When we use Chrome, Google’s tracking cookies follow us everywhere, and the video below perfectly illustrates how these trackers operate in our digital lives. It was produced by Washington Post technology columnists, Geoffrey A. Fowler and James Pace-Cornsilk.
Enjoy watching, but also ask yourself how much of your personal data and your daily activities you want to share with these trackers? Moreover, how much of your children’s data do you want these cookies to collect? In a connected world, digital life is complicated as is personal privacy.
FYI, I have stopped using Chrome completely (I use Duck Duck Go as a browser), and I am migrating to an email that I pay a small fee for each month. To learn more about what I use you may want to read two past MediaTech Parenting posts.
Today everyone needs to get better at fact-checking –a critical digital world skill. Interestingly, as we parents and educators help young people learn to distinguish what is true from what is not, we quickly discover that many adults need as much or more practice than the kids.
Online games and simulation activities can help people supercharge their fact-checking and evaluation abilities and even have a bit of fun doing it. Recently the weekly Poynter fact-checking newsletter, Factually, featured a list of seven of these games that can help people fine-tune their content evaluation skills. While each of the games is different from the others, all of them aim to help individuals gain the confidence and competence to determine what is true and what is misinformation or disinformation. All can be good teaching tools.
I recently wrote a blog post about Factitious, a game that is included in Poynter’s list, but the other six games look like they have enormous potential when it comes to helping kids and adults practice and understand a lot more about the need to fact-check and how to go about it.
After nine years of blogging at MediaTechParenting, I’ve written posts about kids, technology, parenting, screen time, citizenship, 21st Century life, digital devices — well you get the idea. Now a New York Times Smarter Living published report summarizes a good deal of what I’ve been writing about in a parents’ guide to raising and guiding kids in the digital world.
How (and When) to Limit Kids’ Tech Use by Melanie Pinola (@MelaniePinola) includes just about everything a digital age parent needs to know. The comprehensive and well-packaged guide overflows with information. Keep it nearby, whether your child is a new baby, a teenager, or any age in between.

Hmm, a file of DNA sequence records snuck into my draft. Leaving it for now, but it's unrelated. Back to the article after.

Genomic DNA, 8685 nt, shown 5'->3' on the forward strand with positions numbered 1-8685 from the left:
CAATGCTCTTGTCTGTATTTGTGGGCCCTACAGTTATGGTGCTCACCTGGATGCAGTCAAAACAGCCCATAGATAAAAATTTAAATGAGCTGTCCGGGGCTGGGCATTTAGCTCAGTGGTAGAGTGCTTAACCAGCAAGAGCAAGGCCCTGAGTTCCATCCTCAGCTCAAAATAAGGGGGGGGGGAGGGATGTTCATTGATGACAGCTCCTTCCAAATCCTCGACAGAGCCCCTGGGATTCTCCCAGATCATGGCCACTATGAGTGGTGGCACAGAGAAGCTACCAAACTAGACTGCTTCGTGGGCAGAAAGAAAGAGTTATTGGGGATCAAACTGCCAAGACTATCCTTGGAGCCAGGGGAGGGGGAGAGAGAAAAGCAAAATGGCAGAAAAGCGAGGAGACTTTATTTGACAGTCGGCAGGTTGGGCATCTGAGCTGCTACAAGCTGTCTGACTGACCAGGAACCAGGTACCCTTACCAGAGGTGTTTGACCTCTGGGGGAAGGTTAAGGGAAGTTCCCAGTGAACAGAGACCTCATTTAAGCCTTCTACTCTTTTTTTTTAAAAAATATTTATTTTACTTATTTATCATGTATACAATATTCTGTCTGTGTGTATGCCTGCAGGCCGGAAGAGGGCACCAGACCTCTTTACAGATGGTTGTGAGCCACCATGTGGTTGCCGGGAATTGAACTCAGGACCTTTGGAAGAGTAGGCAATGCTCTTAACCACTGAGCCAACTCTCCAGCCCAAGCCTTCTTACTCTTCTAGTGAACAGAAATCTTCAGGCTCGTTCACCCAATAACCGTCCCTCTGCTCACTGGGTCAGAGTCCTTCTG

Privacy is a big topic on this blog, and today, JULY 9, 2019, was an interesting day in the 21st Century privacy department.
It’s a significant day because just about every newspaper features an article about facial recognition software and how it may be misused by the United States Immigration and Customs Enforcement Department (ICE). This government agency uses the facial recognition software to go into state driver’s license databases and collect information about the faces associated with those licenses. This is accomplished without the permission of the people whose images they scan.
As a privacy-conscious person, I turn off facial recognition on Facebook, on my phone, and for my photos, but I never considered my driver’s license. I also did not think that researchers might be harvesting photos from social media, using them to test their facial recognition products.
Videos are everywhere on social media, but quite a few that we view on various sites are doctored and edited, often seeking to muck up the facts. Understanding how to evaluate and identify red flags in a video is now a critical 21st Century media literacy skill that everyone — parents, students, and educators — needs to acquire.
Recently the staff at Washington Post Fact Checker created a useful teaching and learning tool that can help all of us — young people and adults — understand more about today’s video landscape.
You’ve just visited your physician or your child’s pediatrician and still have questions, so you decide to look up some health information online. Be careful and be aware that what you see on Facebook and on many websites, even some well known and respected media sites, may be misleading.
When you need to seek medical or health material on the internet, be sure to use curated sources — websites that are posted by hospitals, medical schools, medical libraries, and the National Institutes of Health. This post at my other blog, AsOurParentsAge, offers lots of information about identifying and using sources with accurate health and medical information. Continue reading “Misleading Medical Info — Be Aware”→